About Sun Literary
I founded my literary studio on my great-grandmother's desk in the attic of a horse barn, while raising my son and finishing my degree. I've lived in a sea captain's house; wrangled horses for a living; spent summers in England, Mexico, and Hungary; and traveled across the Southwest in an eco-renovated Airstream with my son and pup. I regularly attend writer's residencies by the Pacific Ocean.
With a B.A. in English and HarvardX studies in World Lit, my 20 years of experience as a writer, editor, and publishing consultant is deeply rooted in my love of reading. I'm an advocate for narratives that nurture cultural understanding and authenticity. I've served as editor for an award-winning newspaper, the assistant director for a network of Nashville nonprofits, editor and advisor for A Room of Her Own Foundation and was named 2015 Blackbird Fellow.
My work and collaborations have appeared in People Magazine, Rolling Stone, National Geographic, Hill Lily, American Cowboy, Southern Writers, Severine, and UNUM Magazine. With my amalgamation of Cherokee, French, Basque and American West ancestry, I identify as a storyteller, mother, and sojourner who asks for the wisdom of ancient paths while pioneering her own.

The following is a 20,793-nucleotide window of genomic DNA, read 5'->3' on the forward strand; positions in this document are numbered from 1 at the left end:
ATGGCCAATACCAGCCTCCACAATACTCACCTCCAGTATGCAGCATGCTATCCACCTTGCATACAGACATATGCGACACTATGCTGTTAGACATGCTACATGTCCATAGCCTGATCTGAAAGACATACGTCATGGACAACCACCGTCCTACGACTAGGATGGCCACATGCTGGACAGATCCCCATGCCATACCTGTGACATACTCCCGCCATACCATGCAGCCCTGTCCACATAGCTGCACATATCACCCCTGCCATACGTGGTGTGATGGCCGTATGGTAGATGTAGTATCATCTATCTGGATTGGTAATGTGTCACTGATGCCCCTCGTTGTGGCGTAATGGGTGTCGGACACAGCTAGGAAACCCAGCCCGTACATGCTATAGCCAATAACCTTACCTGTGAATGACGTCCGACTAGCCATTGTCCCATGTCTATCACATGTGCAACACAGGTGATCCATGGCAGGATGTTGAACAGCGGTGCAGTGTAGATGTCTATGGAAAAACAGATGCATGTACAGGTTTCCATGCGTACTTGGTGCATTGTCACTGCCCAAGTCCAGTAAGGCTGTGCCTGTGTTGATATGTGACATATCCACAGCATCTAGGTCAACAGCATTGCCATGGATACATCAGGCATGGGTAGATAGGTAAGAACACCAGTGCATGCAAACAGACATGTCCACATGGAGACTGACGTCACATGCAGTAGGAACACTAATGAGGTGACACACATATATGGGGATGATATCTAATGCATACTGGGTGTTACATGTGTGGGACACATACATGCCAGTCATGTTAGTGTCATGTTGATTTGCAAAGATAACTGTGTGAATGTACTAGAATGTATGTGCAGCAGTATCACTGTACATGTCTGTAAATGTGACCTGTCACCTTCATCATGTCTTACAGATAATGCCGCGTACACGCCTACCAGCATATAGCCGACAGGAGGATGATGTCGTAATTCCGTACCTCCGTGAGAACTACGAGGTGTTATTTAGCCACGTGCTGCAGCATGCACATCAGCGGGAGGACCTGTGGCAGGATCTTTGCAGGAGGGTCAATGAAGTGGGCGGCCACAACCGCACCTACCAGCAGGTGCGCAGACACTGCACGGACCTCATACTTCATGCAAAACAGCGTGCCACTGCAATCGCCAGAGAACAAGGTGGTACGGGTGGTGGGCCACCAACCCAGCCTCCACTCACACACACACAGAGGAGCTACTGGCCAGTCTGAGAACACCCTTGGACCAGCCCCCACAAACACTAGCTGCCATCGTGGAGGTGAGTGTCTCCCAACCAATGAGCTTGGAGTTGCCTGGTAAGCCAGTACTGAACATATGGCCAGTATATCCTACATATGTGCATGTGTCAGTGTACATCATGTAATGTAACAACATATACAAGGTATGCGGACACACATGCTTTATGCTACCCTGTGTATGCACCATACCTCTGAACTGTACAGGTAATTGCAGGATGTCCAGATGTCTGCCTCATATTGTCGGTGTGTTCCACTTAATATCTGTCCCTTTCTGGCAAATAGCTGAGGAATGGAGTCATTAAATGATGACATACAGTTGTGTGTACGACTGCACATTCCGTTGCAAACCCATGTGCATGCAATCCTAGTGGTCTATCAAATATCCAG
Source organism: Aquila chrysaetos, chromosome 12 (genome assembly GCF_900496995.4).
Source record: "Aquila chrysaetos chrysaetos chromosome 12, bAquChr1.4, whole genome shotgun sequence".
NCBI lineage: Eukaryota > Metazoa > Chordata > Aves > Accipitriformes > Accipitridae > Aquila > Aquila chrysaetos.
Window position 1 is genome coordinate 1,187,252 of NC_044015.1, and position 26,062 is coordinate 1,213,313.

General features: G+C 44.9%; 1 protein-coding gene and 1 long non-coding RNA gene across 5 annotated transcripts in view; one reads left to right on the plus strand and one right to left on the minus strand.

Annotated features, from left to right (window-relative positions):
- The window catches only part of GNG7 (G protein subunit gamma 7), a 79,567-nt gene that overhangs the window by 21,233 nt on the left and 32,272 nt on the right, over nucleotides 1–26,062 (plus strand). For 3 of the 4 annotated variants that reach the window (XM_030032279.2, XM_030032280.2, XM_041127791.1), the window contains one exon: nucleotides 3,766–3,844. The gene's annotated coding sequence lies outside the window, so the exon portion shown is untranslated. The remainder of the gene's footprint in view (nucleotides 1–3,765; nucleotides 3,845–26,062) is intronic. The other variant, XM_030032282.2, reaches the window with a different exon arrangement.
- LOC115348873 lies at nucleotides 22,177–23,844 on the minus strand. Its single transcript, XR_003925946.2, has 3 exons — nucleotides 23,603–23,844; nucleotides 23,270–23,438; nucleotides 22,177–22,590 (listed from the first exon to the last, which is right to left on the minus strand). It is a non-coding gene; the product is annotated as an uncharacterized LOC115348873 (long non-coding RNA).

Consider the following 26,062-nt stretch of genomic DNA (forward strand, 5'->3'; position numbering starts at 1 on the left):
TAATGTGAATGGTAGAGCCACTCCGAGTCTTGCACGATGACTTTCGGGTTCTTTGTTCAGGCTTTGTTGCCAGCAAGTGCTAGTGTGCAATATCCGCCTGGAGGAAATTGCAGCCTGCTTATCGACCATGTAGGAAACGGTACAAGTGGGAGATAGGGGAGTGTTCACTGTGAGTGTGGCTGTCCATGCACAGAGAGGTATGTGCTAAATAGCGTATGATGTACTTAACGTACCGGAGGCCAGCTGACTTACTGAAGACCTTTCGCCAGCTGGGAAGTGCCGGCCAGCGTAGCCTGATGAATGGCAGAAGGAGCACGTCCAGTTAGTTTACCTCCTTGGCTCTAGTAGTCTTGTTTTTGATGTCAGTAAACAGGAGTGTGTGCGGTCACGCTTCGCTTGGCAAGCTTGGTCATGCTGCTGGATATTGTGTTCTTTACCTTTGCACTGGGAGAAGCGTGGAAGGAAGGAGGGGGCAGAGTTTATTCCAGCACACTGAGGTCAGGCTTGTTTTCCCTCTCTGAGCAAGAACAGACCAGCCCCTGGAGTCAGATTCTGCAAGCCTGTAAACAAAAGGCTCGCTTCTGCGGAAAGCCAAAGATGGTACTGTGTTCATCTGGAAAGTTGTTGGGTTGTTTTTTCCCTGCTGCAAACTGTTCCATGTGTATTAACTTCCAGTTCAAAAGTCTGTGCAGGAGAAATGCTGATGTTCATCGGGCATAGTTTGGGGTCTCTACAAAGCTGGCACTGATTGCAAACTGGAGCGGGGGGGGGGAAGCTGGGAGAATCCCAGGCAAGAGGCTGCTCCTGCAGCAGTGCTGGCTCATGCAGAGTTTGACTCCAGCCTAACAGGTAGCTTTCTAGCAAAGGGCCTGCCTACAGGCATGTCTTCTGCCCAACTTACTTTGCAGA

The Sun Lit Team
Meet some of my core consultants, go-to editors, and expert readers for manuscript reviews and diversity reading projects.
Sun Lit collaborates with over a hundred professional beta readers and sensitivity readers, both local and global.
"Kinship, for me, is about creating community and safe spaces. Safe literary spaces, both in person and online, that allow writers to take the chances that make exceptional books and readers that feel seen within those stories." – Antoinette Scully
"Children of color need to see themselves in books so that they know that their experiences are valuable, human and beautiful. Children of the dominant culture need to see these books as well to consider that there are alternate perspectives. It is important for authors and illustrators from communities of color to directly represent their ways of knowing and being in this world." – Melissa Sifuentes Phillips
"Growing up with hearing disability, I remember reading about Helen Keller as an exception, an island in a sea of books featuring abled children. Now that I am also a proud mother to an Aspie, I recognize the need for diversity and neurodiversity stories all the more keenly." – Sun Cooper